After months of negotiation, the Writers Guild of America (WGA) has officially commenced its strike. This decision came after WGA members voted overwhelmingly in favor of a strike, citing issues with compensation and benefits, particularly in the areas of streaming and digital content.
The strike affects over 10,000 members of the WGA who work in television, film, and digital media. Writers from major studios such as Disney, Warner Bros, and NBCUniversal have all expressed their support for the strike, with many refusing to work until their demands are met.
We can bet that there is further pay disparity among writers of color, including those from the Latine community, as well as women writers. It’s an extra layer to an already arduous battle for those who aren’t properly represented in the media to face.
One of the main issues the WGA is fighting for is better compensation for streaming content. As more and more viewers turn to streaming services like Netflix, Hulu, and Amazon Prime, the WGA is seeking fair compensation for writers who work on these platforms. According to the WGA, writers currently receive lower rates for streaming content than they do for traditional TV shows and movies, despite the fact that streaming content often reaches a larger audience.
Another key issue is the WGA’s demand for improved health and pension benefits. As the entertainment industry continues to evolve, many writers are finding it increasingly difficult to make a living, and the WGA is seeking to ensure that its members are adequately compensated and protected.
In a statement, the WGA emphasized that the strike was a last resort, and that the organization had made every effort to negotiate with the studios before taking this step. The statement also acknowledged that the strike would cause disruption and inconvenience but argued that it was necessary to secure a better future for writers in the industry.
Many people are taking to their social media to express their concern at the lack of proper pay.
98% of WGA members beginning on Monday! pic.twitter.com/VdNtzpdPiK
— Steven Canals (@StevenCanals) April 28, 2023
— ♥ Gloria Calderón Kellett ♥ (@everythingloria) May 2, 2023
If you're confused about the writers strike, it's super basic. The studios want the option of having #WGA writers to work for free, or without an agreed upon weekly salary, or even a day rate. And we actually want to get paid fairly for our work. https://t.co/3muJnqqAJR
— Erick Galindo (@ErickGEEE) May 2, 2023
Day One done. if u see me on the news let me know.
And re: my sign. Don't think they're loyal to you either. They wouldn't bat an eye…
We are fighting for the integrity of this business#WGAStrong pic.twitter.com/irU8d3Ilmh
— Dani Fernandez (@msdanifernandez) May 3, 2023
— Writers Guild of America West (@WGAWest) May 2, 2023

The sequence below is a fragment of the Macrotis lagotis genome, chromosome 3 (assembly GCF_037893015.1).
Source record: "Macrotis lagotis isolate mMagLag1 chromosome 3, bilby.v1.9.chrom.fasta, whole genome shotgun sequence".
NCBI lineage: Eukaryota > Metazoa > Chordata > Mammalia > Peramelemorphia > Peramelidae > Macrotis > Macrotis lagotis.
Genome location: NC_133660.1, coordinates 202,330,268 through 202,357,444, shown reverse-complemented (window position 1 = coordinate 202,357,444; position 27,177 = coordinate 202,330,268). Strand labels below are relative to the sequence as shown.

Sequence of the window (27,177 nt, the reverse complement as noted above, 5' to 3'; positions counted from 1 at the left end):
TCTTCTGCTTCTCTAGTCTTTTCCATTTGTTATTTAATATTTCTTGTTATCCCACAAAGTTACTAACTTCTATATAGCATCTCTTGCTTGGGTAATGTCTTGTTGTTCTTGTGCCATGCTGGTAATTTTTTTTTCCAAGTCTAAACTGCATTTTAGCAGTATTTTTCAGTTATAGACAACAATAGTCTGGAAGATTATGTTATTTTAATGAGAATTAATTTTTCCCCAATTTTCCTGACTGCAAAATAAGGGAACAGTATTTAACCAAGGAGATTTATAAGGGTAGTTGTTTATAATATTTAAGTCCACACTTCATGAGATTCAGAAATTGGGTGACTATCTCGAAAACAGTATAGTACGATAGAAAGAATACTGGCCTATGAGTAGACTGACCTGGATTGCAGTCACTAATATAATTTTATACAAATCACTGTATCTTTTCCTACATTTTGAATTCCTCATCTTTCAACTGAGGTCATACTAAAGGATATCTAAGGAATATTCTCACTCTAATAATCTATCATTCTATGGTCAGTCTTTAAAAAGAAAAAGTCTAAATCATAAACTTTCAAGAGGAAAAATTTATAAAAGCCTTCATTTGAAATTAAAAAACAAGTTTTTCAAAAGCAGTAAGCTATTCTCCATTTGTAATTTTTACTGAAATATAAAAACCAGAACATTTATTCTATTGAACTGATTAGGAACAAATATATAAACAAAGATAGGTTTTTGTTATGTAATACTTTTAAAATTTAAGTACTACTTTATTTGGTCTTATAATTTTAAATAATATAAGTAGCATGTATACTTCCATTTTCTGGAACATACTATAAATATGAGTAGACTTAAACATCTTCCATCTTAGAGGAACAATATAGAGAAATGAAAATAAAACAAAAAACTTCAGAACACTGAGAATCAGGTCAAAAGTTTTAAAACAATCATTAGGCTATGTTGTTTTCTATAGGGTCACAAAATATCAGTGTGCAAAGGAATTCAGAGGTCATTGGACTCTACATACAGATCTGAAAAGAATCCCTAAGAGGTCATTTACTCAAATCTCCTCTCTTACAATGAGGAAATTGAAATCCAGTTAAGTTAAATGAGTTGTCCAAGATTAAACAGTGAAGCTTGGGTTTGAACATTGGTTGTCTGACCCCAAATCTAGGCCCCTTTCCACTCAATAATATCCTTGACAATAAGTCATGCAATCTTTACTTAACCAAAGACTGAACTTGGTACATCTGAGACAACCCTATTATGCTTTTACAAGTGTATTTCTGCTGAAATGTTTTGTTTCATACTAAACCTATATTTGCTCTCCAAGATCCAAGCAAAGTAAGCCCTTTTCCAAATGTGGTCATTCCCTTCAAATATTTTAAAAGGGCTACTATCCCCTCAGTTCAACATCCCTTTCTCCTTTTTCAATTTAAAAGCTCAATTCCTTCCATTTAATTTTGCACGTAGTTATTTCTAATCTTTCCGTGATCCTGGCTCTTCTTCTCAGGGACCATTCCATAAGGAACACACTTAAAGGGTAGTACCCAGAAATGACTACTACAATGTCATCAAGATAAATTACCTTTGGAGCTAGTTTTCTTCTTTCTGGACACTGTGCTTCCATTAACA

Other industry experts and leaders are sharing their disdain for the lack of respect from companies who make billions of dollars from their creativity.
“My parents risked everything to come to this country because they believed in the very simple American idea of getting paid fairly for your work and ideas. The streamers refuse to bargain in good faith to protect the human labor force and ’s super un-American,” Erick Galindo, five-time Telly Award-winning Mexican American writer, director, and showrunner, told BELatina News.
Galindo hits on something very real for the Latine community. Many of us do come to the United States in search of this prophetic American Dream and it’s supposed to be attached to proper financial security. Yet, this dream is becoming more and more far-fetched as the years pass by – but it has a quick solution: Pay people fairly.
When BELatina asked the reputable Latina writer, producer, director, and actress, Gloria Calderón-Kellett, about the current WGA strike, she said that writers create, write, and produce thousands of TV episodes and films each year, but despite the industry’s financial success, median weekly pay for TV writers-producers has declined, with a 23 percent drop when adjusted for inflation.
“Younger writers starting their careers deserve fair wages, and the industry needs to make adjustments to reflect changing times, “she added.
As the WGA strike progresses, what happens next?
The strike is expected to have a significant impact on the entertainment industry, with some predicting that it could last for months. It is of note that the last strike, which took place in 2007-2008, lasted 100 days. Many shows and films may be delayed or postponed, and some networks and studios may struggle to find enough content to fill their schedules.
Despite the uncertainty, many members of the WGA remain optimistic about the outcome of the strike. Some argue that the strike is a necessary step to ensure that writers are fairly compensated in the digital age, while others see it as an opportunity to bring attention to broader issues of inequality and exploitation in the entertainment industry.
As the strike continues, the WGA and the studios will continue to negotiate in an effort to reach a resolution. While the outcome remains uncertain, it is clear that the strike has sparked an important conversation about the future of the entertainment industry and the rights of workers within it.
F*ck around and find out. That’s the sentiment behind the current WGA strike. And it’s all within reason. May they ALL get the compensation they deserve soon.For Image credit or remove please email for immediate removal - firstname.lastname@example.org